An open hand cannot hold a weapon. An open hand is a greeting. An open hand comes in peace.

This is a temple not a school for fighting.
— (my) Luke Skywalker

Rey takes to training alone with the lightsaber hoping to impress Luke with her skills. Luke watches her and sighs, telling her she won’t find what she’s looking for with him. 

Rey feels rejected by him, by the Jedi order - by the Force itself. She observes that his main obsession is translating the ancient Jedi texts by candle-light, but that it also brings him no solace. He endlessly dwells on the failure of his Jedi school and says perhaps it is time for the Jedi to end. He sinks ever further into despair, not able to understand how his school collapsed despite his best efforts, and why his nephew turned away from him. Luke eventually throws down the old books and cries out for Yoda and Obi-Wan, but they seem to have also abandoned him.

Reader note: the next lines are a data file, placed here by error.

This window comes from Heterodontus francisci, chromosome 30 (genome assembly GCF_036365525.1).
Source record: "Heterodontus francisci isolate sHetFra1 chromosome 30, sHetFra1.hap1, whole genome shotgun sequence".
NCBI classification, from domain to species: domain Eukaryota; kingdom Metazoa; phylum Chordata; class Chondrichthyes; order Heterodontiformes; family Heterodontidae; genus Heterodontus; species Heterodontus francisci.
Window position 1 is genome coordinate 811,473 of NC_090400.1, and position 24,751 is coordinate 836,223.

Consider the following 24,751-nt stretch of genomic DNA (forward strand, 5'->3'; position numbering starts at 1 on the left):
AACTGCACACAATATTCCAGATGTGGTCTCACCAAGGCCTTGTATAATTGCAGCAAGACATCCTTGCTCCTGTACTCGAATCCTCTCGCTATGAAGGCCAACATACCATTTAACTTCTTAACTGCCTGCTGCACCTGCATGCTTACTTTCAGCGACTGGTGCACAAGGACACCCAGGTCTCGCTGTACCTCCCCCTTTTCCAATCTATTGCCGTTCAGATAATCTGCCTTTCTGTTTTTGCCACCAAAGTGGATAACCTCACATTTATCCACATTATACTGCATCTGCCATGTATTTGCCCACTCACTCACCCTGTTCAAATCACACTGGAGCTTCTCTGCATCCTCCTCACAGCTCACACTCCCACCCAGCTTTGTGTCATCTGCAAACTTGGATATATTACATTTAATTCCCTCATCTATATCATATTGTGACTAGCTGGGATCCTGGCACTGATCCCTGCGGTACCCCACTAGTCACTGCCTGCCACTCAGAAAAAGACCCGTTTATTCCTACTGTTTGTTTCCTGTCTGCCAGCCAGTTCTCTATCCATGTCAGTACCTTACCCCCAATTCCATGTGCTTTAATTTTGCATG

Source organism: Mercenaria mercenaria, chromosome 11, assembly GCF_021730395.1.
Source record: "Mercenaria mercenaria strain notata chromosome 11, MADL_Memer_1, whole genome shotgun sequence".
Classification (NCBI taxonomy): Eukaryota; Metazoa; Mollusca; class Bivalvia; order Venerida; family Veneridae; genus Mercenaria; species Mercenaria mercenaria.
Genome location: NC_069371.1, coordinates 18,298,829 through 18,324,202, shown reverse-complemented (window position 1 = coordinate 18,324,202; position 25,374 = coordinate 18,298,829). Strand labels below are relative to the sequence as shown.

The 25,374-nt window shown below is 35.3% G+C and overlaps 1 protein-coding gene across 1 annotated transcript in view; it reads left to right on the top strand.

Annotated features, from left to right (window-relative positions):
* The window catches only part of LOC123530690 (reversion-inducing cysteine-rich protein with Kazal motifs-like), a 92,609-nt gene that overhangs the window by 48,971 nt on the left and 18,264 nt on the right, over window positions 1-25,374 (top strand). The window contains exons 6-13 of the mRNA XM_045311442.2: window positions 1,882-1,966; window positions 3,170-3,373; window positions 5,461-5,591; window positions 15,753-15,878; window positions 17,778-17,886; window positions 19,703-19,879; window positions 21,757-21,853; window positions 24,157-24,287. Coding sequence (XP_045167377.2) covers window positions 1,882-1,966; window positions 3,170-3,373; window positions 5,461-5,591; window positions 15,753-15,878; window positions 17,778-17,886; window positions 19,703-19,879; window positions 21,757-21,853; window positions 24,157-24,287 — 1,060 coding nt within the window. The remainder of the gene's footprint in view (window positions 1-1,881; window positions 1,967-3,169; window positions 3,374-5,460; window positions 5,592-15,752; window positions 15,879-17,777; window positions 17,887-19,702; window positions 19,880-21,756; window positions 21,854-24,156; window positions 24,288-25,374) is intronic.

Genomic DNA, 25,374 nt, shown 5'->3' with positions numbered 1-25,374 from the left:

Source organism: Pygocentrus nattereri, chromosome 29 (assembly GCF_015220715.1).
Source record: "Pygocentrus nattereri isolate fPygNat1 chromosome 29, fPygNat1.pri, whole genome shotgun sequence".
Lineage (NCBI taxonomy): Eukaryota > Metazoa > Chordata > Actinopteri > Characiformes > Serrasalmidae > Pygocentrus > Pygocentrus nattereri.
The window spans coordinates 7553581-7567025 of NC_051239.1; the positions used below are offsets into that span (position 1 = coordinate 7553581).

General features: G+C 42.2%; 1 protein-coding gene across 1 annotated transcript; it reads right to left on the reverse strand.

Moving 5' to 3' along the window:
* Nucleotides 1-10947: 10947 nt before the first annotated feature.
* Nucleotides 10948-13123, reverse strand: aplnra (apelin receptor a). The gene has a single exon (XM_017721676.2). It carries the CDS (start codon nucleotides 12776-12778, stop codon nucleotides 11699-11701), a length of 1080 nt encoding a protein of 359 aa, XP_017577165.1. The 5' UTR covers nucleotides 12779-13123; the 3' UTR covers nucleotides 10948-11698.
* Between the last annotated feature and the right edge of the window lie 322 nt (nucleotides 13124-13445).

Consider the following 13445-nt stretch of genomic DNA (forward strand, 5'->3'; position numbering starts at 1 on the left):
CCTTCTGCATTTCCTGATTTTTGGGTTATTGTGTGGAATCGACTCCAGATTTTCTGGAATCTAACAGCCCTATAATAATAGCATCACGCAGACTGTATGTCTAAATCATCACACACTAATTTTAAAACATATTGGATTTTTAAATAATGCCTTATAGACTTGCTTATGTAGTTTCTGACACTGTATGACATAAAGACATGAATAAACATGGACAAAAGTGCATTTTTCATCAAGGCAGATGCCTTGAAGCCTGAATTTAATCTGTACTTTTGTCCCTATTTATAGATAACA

Seeing that the old Jedi texts are like anchors weighing him down, Rey goes to the temple in the dead of night intending to burn it. Luke realises what she’s about to do and chases after her. However, at the entrance Rey can’t bring herself to do it and drops the flaming torch. Then, in a sudden moment of realisation, Luke himself picks up the torch and hands it back to her. His mistake was failing to ever let go and trust his students. He tells her to burn it all.

Luke slumps to the ground, watching the flames, hopelessly lost. Rey finally sees Luke as he really is — a pathetic, frightened old man, and she knows she cannot stay. She departs on the Falcon with Chewie, following the signal of the cloaked transponder beacon, which leads her to Finn, who’s having an adventure of his own...